Teacher2Teacher |
Q&A #546 |
From: Marielouise
(for Teacher2Teacher Service)
Date: Sep 15, 1998 at 22:56:24
Subject: Re: Mental calculation in maths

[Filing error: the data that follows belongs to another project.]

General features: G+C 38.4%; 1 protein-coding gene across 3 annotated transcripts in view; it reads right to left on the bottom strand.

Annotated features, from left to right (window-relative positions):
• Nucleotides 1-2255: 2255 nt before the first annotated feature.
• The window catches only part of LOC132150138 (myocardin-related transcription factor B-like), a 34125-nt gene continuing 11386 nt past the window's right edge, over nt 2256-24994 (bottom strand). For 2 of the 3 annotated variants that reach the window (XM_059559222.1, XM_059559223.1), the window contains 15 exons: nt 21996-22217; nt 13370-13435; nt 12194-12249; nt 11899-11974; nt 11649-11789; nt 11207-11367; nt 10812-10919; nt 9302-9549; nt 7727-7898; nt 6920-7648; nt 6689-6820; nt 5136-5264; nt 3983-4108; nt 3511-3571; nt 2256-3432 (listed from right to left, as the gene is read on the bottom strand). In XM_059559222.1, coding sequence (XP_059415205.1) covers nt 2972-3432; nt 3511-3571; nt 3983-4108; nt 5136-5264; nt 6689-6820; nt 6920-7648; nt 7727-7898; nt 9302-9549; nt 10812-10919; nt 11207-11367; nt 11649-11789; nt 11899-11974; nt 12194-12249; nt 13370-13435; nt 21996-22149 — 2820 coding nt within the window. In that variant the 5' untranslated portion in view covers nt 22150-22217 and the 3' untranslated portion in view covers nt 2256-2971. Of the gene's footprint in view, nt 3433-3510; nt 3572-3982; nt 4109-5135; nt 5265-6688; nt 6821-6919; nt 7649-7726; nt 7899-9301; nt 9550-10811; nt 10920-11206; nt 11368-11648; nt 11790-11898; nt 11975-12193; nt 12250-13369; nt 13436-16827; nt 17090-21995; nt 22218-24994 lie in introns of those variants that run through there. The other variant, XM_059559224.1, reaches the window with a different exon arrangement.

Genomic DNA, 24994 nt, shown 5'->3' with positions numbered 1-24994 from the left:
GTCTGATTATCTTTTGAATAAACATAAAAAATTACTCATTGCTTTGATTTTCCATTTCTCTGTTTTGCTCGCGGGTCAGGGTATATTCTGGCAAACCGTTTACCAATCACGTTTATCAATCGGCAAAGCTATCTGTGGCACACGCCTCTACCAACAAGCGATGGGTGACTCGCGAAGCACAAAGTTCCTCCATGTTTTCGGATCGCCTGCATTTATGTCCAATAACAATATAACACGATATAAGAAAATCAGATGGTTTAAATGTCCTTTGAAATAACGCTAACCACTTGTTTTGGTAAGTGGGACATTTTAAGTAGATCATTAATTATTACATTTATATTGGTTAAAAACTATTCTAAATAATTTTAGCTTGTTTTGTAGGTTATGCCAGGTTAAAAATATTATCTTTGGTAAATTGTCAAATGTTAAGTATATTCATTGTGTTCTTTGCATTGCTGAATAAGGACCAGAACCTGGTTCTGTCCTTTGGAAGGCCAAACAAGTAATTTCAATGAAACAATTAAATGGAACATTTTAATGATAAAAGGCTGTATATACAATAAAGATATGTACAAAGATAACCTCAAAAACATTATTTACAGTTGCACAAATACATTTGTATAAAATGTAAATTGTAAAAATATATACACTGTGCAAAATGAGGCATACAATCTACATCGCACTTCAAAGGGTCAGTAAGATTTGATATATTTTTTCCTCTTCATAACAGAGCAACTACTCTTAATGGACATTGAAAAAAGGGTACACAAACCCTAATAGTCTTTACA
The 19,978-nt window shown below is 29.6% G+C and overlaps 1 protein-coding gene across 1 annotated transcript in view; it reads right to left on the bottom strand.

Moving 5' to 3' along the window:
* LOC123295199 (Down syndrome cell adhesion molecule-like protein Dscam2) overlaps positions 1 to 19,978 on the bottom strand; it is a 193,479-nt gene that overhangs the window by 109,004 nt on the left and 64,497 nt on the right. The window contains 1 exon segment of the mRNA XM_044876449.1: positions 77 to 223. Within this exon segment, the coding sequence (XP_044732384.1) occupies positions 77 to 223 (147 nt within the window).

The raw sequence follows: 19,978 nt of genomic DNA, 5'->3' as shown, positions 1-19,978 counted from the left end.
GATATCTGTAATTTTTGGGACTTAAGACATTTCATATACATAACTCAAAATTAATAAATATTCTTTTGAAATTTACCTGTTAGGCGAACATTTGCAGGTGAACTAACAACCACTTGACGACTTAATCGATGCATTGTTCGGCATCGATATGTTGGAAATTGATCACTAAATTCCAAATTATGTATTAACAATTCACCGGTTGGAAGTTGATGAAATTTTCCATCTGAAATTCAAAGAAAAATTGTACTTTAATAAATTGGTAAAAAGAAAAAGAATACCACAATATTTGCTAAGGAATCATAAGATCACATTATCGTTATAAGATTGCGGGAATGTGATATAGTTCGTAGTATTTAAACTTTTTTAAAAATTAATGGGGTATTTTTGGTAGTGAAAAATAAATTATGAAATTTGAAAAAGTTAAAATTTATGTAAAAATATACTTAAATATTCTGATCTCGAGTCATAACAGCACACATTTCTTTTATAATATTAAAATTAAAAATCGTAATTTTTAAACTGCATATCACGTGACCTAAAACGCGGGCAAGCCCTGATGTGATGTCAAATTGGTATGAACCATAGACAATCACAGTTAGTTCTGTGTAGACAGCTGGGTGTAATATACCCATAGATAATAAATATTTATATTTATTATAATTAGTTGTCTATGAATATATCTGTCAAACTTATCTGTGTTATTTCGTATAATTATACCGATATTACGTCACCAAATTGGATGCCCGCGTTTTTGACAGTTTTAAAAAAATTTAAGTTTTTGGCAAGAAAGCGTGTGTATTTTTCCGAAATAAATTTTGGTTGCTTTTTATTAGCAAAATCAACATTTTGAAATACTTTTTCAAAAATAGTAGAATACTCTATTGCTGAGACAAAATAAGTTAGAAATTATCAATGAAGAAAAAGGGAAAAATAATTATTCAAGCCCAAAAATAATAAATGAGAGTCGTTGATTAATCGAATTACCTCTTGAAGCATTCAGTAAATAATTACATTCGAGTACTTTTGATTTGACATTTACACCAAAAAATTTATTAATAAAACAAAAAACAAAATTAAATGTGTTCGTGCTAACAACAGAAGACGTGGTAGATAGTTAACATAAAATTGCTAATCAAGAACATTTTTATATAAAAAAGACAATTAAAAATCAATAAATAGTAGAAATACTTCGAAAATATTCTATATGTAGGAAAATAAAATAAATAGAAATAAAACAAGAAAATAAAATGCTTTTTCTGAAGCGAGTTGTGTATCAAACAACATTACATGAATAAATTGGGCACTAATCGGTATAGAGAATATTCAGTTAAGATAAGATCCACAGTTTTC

I don't have experience teaching primary students but I will give you some of my ideas, having taught some older children and adults. I am also a parent of five children. When I asked older students to mentally do any calculation, I asked them to form a mental picture of what is happening. Mathematicians like you and I do calculations without much thought. We are automatic pilots. My youngest son was able to do multiplication when he was in kindergarten. (Today he is a professional mathematician! So he had some talent). My eighth grade students thought he was so smart when they would ask him what is 6 x 5. He would think for some time and then give the answer as 30. At this stage in his life, he did not know the multiplication tables. One day I asked him how he did it. He told me that he saw the six fives in his head. He added them one at a time to get the thirty. In essence he was counting by five six times. Perhaps you could have your children orally count by different integers such as the sixes or the sevens:6, 12, 18, 24, 30, 36, etc. Division, prior to learning their tables, is subtracting the same digit and mentally counting the number of times. Don't allow yourself to be long-winded. Make the children be long-winded. Have them recite the number out loud while someone else is checking. Hopefully someone who works with very young children will be able to help you more than I can. -Marielouise, for the Teacher2Teacher service
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